Posted October 21, 2015 in Auto by Janine St.Denis

Aston Martin DB10

The names James Bond and Aston Martin have gone together like a horse and carriage ever since Ian Fleming first supplied the legendary secret agent with a DBIII in the 1959 novel “Goldfinger.” “The car was from the pool,” wrote Fleming in chapter seven. “Bond had been offered the Aston Martin or the Jaguar 3.4. He had taken the DBIII. Either of the cars would have suited his cover — a well-to-do, rather adventurous young man with a taste for the good, the fast things of life. But the DBIII had the advantage of an up-to-date triptyque, an inconspicuous color, battleship grey, and certain extras, which might or might not come in handy….” But it was the Silver Birch DB5 that Sean Connery’s Bond drove in the 1960s film versions of “Goldfinger” and “Thunderball” that truly cemented the connection between Aston and 007, which has since led to six different examples of the marque’s cars appearing in the various movies — the latest being the DB10 driven by Daniel Craig in the 2015 release, “Spectre.” It’s very unlikely, however, that you’ll see a DB10 on the road — this is the first Aston ever created specifically for a Bond movie. Based on a production V8 Vantage, the DB10 has an entirely bespoke, aluminum body with special lights, wheels, grille and interior trim not used on any other car. The development of the DB10 took more than a year and was carried out in close collaboration with director Sam Mendes.

Part of the reason for using the 190-mph V8 Vantage as its basis is, as Aston Martins go, it’s about the simplest car in the range. It also is the lightest and probably the most robust — both important considerations in view of the fact that the DB10 was driven hard and fast in every scene in which it appears.The man at the controls was triple-British-Rally-Champion-turned-official-Bond-stunt-driver Mark Higgins, for whom two examples of the 10 DB10s built were specifically adapted with features such as high-performance hand-brake systems, built-in roll cages and, of course, controls for the all important Q-Branch gadgets. Although the DB10 is not destined for production, it is likely that some of the car’s design features will be carried forward to future road-going models. And, although you won’t be able to buy one in to your local Aston showroom, there are plans afoot to offer a DB10 show car for charity early next year. If you fancy being a bidder, keep an eye on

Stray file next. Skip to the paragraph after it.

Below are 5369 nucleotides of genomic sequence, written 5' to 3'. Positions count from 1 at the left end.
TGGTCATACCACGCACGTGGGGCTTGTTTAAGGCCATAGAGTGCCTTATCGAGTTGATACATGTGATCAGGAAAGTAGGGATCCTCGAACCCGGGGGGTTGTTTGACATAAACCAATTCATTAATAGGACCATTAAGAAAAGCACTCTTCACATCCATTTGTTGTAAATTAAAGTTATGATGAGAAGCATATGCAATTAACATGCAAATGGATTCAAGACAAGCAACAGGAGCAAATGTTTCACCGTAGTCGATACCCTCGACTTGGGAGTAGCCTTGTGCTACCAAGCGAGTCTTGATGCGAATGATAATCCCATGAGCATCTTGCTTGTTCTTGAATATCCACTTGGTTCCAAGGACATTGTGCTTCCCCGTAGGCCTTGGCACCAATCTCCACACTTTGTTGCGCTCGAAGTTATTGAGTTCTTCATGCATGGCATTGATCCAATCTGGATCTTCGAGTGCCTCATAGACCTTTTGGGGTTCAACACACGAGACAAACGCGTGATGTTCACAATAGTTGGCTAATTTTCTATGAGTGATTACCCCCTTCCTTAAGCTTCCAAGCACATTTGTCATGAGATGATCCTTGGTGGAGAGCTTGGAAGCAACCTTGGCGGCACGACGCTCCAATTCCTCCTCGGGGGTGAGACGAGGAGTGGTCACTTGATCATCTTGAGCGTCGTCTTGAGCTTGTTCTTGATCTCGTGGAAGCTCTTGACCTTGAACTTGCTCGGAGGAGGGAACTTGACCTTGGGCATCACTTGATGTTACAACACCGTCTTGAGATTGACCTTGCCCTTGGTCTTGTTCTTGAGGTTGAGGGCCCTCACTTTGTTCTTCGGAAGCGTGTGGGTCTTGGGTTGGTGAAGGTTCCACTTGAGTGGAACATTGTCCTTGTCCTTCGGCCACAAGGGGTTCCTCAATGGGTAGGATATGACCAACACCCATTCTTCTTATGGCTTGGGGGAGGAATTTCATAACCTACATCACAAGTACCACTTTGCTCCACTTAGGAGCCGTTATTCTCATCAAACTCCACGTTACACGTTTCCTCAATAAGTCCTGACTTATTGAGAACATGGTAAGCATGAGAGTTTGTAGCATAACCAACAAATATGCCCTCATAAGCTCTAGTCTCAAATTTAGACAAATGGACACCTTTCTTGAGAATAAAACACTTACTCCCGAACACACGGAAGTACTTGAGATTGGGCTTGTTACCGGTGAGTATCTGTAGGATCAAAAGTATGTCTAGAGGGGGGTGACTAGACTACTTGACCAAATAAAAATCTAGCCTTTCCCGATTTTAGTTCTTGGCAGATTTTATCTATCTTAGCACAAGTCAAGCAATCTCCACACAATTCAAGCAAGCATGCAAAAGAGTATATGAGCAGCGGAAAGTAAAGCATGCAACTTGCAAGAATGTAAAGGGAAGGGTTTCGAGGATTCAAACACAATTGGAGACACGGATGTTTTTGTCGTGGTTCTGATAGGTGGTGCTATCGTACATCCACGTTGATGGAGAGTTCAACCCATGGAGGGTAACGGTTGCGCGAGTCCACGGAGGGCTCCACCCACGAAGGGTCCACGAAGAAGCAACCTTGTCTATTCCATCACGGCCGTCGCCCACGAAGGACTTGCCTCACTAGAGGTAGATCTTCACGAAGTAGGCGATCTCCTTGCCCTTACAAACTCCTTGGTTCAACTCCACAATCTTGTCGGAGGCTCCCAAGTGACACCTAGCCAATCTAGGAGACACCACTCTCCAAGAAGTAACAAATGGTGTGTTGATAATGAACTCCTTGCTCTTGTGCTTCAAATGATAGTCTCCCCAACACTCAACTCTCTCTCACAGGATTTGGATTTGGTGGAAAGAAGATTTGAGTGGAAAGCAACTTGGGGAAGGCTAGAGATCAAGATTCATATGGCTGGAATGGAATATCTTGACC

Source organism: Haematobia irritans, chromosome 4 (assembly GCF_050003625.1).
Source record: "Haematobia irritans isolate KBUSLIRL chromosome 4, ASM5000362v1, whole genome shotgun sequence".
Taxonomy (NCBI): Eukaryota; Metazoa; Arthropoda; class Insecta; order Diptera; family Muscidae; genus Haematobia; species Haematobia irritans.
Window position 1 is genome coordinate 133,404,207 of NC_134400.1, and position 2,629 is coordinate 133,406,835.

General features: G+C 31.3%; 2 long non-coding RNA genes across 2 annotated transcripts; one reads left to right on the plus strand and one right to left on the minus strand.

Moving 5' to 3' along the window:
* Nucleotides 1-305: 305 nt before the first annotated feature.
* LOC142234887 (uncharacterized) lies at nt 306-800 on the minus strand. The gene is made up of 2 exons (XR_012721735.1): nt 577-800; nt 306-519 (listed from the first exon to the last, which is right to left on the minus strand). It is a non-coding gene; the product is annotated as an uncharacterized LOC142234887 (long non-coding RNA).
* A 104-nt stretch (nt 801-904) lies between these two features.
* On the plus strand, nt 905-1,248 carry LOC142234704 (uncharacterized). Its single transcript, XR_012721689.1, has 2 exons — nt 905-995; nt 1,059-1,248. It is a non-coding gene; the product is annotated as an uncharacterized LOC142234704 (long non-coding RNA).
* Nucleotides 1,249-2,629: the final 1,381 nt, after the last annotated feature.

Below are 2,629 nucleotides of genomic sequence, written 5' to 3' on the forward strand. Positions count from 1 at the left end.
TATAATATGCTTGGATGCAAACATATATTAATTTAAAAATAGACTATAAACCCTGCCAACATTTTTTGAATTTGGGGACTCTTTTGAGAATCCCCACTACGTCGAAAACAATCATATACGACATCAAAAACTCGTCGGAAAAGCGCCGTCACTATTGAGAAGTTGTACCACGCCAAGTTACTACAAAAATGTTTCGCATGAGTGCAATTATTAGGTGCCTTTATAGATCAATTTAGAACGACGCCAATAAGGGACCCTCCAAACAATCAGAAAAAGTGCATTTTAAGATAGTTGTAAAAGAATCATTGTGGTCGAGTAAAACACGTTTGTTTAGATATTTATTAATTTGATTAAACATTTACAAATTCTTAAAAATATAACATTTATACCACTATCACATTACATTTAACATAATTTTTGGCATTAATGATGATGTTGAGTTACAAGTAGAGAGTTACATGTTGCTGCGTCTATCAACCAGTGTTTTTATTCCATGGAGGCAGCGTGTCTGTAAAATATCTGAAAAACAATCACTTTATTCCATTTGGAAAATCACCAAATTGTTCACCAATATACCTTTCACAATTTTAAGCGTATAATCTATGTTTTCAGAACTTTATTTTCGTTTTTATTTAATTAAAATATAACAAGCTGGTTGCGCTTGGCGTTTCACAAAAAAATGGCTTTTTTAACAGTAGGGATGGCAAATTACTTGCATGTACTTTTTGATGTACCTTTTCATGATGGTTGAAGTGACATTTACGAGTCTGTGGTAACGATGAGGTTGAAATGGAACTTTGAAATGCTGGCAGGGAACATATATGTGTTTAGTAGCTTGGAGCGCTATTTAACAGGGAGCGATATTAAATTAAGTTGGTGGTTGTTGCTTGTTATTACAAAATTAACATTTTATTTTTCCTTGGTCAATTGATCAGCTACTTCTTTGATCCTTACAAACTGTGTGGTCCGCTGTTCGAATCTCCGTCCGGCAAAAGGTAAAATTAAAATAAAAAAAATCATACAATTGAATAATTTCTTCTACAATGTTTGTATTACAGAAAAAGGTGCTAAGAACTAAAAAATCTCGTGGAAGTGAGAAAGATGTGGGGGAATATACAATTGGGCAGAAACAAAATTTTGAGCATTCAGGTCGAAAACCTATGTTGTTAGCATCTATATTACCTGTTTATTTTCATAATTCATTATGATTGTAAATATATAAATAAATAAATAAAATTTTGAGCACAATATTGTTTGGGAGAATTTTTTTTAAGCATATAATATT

Rolls-Royce Silver Dawn

In my school days, the father of one of my closest friends owned a magnificent Rolls-Royce saloon built in 1951. Painted a striking combination of black and yellow, it was considered a particular rarity due to its uncommon small-boot feature. The model name was Silver Dawn and this particular car had first belonged to the governor of Gibraltar. Just a few weeks ago, my friend sent me an email. It contained an advertisement for his father’s actual car, which, having long been sold out of the family, had turned up on the website of a classic car dealer in Germany, still wearing that distinctive livery.